Last month, downtown Wheaton got a new Safeway, complete with 17 floors of apartments on top. While the new building gives Wheaton a skyline, it also has a lot of above-ground parking and blank walls, making the surrounding streets less inviting to pedestrians.
The Exchange, a new apartment building with a ground-level Safeway, towers over downtown Wheaton. All photos by the author.
Downtown Wheaton is having a residential boom, with 900 apartments in various stages of construction. Over half of them are in the Exchange, which is located across from the Metro station at Georgia Avenue and Reedie Drive and has a Safeway on its ground floor.
It’s one of several residential projects with supermarkets being built around the region. Representatives from developer Patriot Realty says they were inspired by the Safeway with housing above at CityVista in Mount Vernon Square. There’s also a Safeway with apartments above being built in Petworth, and a Giant with housing recently opened at the old O Street Market in Shaw.
Wheaton is one of the highest points in Montgomery County, and placing an 17-story building on top means it can be seen for miles in each direction. The county’s plan for Wheaton calls for many more buildings like the Exchange, but for now it towers over the downtown’s one- and two-story strip malls. And it fills most of a city block, meaning it faces not one, but three streets.
Seen from Veirs Mill Road and Georgia Avenue, the Exchange (left) looks like three smaller towers. The Computer Building is on the right.
Baltimore-based architecture firm Hord Coplan Macht tried to visually reduce the building’s mass by making each wing look like a separate “tower.” From many points in downtown Wheaton, it actually does resemble a cluster of small, thin towers.
It works well with the other buildings on Georgia Avenue that are being built or were built a few years ago. The Exchange’s “towers” pair nicely with the Computer Building, an office building one block away that’s being converted into a 14-story apartment tower. Together, they create an interesting rhythm with the two other mid-rise buildings on the same block, which were built in the mid-2000’s, and the six-story Solaire Wheaton across the street, which will open later this month.
Of course, the Exchange also has ground-floor retail, unlike all of those other buildings. The Safeway and an attached Starbucks have lots of big windows facing Georgia Avenue and even an outdoor patio with seating, which will likely attract people and make the sidewalks active when it’s warm out.
But the building’s structured parking garages threaten to undermine all of the good design features it has. The “towers” sit atop a podium containing several stories of parking for residents. The Safeway sits below that, at street level, and below it is another parking garage for grocery shoppers. Together, the parking garage and Safeway are about as tall as the mid-rise MetroPointe apartments next door.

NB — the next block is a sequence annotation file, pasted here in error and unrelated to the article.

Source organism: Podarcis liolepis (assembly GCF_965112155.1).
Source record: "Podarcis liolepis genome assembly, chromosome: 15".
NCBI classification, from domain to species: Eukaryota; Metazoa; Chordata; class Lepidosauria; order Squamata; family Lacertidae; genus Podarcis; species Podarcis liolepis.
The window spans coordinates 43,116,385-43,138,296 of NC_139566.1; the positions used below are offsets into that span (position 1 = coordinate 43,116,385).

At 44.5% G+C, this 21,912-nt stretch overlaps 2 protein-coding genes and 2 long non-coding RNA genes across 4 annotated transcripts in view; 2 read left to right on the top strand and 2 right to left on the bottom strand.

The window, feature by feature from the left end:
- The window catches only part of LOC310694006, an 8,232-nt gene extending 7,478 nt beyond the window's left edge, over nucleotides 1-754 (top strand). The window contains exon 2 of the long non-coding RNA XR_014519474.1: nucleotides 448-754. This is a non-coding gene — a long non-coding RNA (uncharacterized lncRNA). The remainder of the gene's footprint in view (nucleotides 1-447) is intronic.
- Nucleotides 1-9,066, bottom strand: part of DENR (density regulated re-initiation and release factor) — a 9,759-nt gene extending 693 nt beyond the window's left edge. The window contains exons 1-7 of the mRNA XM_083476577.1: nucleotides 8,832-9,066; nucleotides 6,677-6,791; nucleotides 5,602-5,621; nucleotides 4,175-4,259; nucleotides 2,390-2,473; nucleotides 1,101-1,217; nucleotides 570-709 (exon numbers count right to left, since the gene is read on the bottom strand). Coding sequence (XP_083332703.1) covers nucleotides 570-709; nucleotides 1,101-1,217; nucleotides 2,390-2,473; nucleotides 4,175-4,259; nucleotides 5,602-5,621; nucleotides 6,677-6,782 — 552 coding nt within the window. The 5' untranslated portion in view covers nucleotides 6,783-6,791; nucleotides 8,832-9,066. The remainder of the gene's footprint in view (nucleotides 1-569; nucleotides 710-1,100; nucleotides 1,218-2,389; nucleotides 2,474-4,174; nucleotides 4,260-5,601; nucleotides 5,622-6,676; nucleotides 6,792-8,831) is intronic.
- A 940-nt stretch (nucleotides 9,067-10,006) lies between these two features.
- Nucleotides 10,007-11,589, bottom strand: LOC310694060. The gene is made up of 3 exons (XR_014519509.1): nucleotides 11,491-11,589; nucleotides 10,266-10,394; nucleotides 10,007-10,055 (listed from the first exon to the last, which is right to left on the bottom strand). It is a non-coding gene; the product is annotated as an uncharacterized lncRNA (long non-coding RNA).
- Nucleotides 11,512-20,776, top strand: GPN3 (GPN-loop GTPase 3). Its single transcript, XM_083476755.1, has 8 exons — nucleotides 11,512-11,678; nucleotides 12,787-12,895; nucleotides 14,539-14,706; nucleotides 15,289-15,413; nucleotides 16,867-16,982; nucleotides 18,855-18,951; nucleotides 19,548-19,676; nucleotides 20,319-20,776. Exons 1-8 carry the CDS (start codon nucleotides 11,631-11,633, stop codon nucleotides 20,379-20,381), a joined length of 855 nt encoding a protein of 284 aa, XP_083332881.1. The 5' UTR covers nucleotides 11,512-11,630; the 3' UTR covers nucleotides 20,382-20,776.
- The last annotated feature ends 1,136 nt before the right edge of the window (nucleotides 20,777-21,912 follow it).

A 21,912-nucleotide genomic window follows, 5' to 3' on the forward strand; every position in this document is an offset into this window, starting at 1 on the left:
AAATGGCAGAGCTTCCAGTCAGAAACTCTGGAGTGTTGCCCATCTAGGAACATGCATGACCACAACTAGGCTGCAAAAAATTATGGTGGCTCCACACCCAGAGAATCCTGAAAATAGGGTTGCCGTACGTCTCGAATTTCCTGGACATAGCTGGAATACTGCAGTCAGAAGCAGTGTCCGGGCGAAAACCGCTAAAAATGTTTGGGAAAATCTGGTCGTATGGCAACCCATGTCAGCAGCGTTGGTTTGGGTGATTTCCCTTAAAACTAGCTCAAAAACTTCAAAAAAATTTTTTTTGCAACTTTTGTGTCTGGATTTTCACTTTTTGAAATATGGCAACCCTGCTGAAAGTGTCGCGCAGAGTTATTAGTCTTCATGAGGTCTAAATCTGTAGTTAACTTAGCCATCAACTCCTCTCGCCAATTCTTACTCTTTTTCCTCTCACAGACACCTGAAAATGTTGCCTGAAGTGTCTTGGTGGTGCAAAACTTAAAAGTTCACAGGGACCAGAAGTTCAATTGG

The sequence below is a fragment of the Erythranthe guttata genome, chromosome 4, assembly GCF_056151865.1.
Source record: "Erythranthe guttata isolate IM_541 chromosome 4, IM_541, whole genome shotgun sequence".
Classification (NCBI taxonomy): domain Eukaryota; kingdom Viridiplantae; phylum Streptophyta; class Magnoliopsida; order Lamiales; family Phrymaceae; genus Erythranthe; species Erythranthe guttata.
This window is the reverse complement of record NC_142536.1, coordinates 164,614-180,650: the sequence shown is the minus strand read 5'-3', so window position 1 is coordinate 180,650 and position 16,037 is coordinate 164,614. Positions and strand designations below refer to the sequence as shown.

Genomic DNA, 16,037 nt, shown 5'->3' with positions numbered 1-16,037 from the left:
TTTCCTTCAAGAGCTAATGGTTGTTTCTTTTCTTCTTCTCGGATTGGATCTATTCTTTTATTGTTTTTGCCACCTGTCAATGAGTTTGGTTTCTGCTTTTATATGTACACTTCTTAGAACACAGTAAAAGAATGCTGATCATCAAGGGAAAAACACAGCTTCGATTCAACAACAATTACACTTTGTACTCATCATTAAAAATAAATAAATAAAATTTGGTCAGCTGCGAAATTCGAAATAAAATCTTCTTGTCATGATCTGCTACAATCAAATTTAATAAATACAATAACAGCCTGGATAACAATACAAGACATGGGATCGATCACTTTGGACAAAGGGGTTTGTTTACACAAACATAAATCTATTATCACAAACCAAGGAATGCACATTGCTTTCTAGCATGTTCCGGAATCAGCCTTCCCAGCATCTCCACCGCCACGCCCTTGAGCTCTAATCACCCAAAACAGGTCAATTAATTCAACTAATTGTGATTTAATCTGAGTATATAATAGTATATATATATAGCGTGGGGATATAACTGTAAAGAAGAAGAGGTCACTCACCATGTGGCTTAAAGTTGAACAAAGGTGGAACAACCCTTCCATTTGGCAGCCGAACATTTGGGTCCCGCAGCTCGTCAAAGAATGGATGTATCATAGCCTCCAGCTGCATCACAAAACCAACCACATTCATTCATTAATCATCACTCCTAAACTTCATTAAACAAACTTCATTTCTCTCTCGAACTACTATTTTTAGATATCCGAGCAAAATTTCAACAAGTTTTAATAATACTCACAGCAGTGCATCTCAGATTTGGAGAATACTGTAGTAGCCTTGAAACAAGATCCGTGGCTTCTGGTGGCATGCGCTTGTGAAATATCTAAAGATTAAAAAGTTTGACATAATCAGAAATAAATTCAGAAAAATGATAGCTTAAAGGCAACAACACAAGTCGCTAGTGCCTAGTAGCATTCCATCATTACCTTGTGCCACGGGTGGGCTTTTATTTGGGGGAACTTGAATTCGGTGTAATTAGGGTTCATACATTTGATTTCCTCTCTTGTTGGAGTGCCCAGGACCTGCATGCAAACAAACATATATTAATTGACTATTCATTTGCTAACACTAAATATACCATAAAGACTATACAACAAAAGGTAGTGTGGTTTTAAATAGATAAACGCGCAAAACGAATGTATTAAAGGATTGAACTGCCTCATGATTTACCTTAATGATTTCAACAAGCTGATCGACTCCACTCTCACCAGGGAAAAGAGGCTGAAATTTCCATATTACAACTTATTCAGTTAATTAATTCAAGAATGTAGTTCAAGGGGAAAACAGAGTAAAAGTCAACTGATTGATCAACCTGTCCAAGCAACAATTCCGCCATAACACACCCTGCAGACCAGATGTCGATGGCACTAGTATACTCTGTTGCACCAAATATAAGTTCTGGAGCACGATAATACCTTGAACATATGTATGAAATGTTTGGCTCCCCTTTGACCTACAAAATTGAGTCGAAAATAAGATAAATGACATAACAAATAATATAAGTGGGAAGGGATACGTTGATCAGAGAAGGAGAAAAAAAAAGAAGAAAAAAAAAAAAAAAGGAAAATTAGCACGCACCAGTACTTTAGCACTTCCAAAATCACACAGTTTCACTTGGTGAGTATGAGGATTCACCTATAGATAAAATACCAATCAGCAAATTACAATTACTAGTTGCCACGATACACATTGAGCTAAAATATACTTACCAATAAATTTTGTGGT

Montgomery County’s zoning code requires lots of parking in new apartment buildings, even when they’re literally across the street from a Metro station. Underground parking can be really expensive to build and the foundation could have impacted the Metro station, even though it’s one of the world’s deepest. So the developer chose to put some of it above ground, and some below.
That means if you stand in front of the Safeway and look up, you see several floors of dark “windows” meant to make the parking garage blend with the apartments above. Around the corner on Reedie Drive, people leaving the Metro pass blank walls. The building’s on a steep hill, so you’re walking next to the parking garage, not the Safeway. If there wasn’t so much parking, there could have been some small shops here instead.
Turn the corner again to Fern Street and there’s basically six stories of blank wall facing Veterans Park: loading docks and shopper parking at the street level (it’s set into the hill, so you can’t see it from Georgia); the double-height windows of the Safeway, all of which are papered over; and three stories of resident parking.
Urban parks should have buildings with entrances and windows and storefronts facing them, which give people a reason to visit the park and provide “eyes on the street” that make it safer. There’s already a public parking garage on one side of the park, and it’s disappointing that the designers and developers didn’t take the opportunity to do something different, or that Montgomery County didn’t make them.
It’s likely that many residents won’t bring cars to the Exchange given its proximity to Metro and location in a walkable neighborhood. If the developer had been able to build less parking, there may have been more opportunities to shape the building’s mass to make it feel even less bulky. And there may not have been as many blank walls. There could actually be apartments and shops looking out onto Veterans Park.
Montgomery County’s working on a new zoning code that would demand less parking near transit, but it’s too late for this building. It’s unfortunate, because the Exchange sits on a really prominent site in downtown Wheaton. It’s also the first high-rise to be built there, meaning it will set the tone for decades of future development.
In some ways, the Exchange is a good precedent for the projects to come. But it may also be a cautionary tale, showing developers what not to do.